Newswise — CHICAGO—Convenience and taste are high on the list of what consumers want—especially when it comes to snack and nutrition bars. In the February issue of Food Technology magazine published by the Institute of Food Technologists (IFT), associate editor Melanie Zanoza Bartelme writes about unexpected flavors and emerging trends in the snack and nutrition bar category. Consumers can all find a bar to fulfill their specific need including people looking for a meal replacement, athletes looking to up their protein, and those looking to lose weight. Eight new trends in snack and nutrition bars include the following:
1. Protein: Soy protein and whey protein continue to star in the majority of new product launches, but many other sources such as pulses, nuts, lamb and bison are appearing as well. Plant-based pea protein and microalgae are also making their way into products. Some protein bars are also high in fiber, another attribute desired by many.
2. Cricket Flour: Cricket flour is a nutrient dense-protein sources that can provide a wealth of functional benefits without taking a toll on the environment. Crickets are a complete protein and can be raised using less water, feed and space compared to other animal-based protein sources.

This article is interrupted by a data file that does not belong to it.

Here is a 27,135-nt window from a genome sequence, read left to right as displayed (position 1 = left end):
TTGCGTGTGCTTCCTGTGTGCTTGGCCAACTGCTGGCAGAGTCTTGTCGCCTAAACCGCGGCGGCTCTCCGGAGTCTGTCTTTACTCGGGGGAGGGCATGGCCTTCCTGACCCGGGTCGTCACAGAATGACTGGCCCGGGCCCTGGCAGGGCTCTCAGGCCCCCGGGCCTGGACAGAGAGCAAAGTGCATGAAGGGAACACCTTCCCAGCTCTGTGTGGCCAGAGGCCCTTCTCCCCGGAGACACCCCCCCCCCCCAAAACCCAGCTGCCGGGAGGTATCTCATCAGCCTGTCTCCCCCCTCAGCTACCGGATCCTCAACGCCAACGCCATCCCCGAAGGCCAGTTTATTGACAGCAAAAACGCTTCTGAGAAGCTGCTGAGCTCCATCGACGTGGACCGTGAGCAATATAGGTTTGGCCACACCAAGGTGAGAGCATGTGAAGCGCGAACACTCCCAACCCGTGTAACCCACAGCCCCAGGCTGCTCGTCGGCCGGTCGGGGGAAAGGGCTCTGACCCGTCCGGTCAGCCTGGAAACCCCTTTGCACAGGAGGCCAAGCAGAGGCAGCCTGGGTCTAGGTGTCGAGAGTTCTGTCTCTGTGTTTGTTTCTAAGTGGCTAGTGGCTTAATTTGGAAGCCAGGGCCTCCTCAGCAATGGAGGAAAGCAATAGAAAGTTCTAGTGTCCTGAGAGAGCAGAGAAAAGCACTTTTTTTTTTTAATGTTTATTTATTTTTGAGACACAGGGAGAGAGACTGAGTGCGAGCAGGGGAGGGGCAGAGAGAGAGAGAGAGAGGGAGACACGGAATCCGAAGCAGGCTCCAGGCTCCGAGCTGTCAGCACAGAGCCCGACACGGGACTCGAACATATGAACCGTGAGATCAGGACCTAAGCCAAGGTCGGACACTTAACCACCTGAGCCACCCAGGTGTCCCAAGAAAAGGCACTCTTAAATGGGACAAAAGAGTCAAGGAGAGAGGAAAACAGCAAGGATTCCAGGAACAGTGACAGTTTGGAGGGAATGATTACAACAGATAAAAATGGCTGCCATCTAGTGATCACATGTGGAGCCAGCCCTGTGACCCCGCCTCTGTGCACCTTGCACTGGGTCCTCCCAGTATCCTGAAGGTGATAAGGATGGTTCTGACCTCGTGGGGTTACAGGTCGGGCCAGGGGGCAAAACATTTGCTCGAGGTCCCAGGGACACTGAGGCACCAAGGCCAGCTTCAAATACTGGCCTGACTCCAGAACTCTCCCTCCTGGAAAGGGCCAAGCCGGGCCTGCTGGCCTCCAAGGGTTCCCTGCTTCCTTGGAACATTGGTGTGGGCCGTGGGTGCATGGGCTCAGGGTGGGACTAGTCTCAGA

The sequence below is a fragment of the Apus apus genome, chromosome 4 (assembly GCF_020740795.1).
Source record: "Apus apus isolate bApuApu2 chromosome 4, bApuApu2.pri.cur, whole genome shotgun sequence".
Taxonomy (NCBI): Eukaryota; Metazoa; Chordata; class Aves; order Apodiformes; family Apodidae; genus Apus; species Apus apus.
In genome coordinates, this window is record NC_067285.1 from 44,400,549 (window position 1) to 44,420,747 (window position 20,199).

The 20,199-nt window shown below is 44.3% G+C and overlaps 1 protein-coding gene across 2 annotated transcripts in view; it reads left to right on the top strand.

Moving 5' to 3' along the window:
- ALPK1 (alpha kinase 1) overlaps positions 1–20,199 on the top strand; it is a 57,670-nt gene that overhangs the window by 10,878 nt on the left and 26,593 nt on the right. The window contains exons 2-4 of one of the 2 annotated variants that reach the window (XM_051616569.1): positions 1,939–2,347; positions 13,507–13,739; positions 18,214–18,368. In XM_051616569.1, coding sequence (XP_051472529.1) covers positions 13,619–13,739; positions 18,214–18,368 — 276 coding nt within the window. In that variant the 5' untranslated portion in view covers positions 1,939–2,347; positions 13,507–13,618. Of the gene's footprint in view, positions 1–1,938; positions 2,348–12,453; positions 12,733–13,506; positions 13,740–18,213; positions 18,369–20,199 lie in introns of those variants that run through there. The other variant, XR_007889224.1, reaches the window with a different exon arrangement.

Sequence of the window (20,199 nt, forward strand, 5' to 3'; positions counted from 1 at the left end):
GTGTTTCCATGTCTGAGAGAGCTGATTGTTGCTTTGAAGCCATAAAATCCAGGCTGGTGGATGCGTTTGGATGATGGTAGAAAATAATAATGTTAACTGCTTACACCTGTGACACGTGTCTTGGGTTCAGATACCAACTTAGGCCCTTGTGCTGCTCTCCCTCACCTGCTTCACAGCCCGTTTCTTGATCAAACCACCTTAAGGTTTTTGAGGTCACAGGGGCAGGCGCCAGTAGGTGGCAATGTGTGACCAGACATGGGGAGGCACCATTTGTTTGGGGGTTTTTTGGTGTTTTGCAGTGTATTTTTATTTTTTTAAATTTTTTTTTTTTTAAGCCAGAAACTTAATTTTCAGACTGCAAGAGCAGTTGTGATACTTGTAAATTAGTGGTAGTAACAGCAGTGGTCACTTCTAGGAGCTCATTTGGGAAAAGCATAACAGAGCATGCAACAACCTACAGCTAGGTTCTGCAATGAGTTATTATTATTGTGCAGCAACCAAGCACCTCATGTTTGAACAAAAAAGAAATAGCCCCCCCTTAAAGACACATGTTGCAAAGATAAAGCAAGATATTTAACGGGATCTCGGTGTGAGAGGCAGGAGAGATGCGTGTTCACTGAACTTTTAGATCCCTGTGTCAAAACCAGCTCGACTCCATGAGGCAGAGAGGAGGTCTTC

3. Savory Flavors: Mango curry, chipotle barbeque, sundried tomato and basil, black olives and walnut are new savory flavors seen in bars recently. Many people consider these types of bars as a as a meal replacement.
4. Texture: Inclusions like nuts in different sizes, crisps, clusters, and other ingredients can add unexpected texture and flavor to different bars and enhance the eating experience.
5. Seeds and Ancient Grains: Pumpkin seeds, sesame seeds, chia seeds, flaxseed, and ancient grains such as amaranth, quinoa, millet, sorghum, teff, and buckwheat are all becoming more popular additions to bars.
6. Alternative Binders: To comply with clean label desires and the move towards reducing the use of refined sugars, manufacturers are using nut butters, dried fruits, brown rice syrup, date syrup, and coconut sugar as binders.
7. Special Populations: While athletes have often been the target of protein and energy bars, more bars targeted to women, men, and children are being created specifically for that particular segment’s needs. New bars also target consumers looking to follow a certain diet such as gluten-free or low-carb.
8. Extra Energy: Bar products with ingredients such as caffeine to help address stress and tiredness/fatigue are also popular.
Read the full article in Food Technology hereAbout IFTFounded in 1939, the Institute of Food Technologists is committed to advancing the science of food. Our non-profit scientific society—more than 17,000 members from more than 95 countries—brings together food scientists, technologists and related professionals from academia, government, and industry. For more information, please visit ift.org.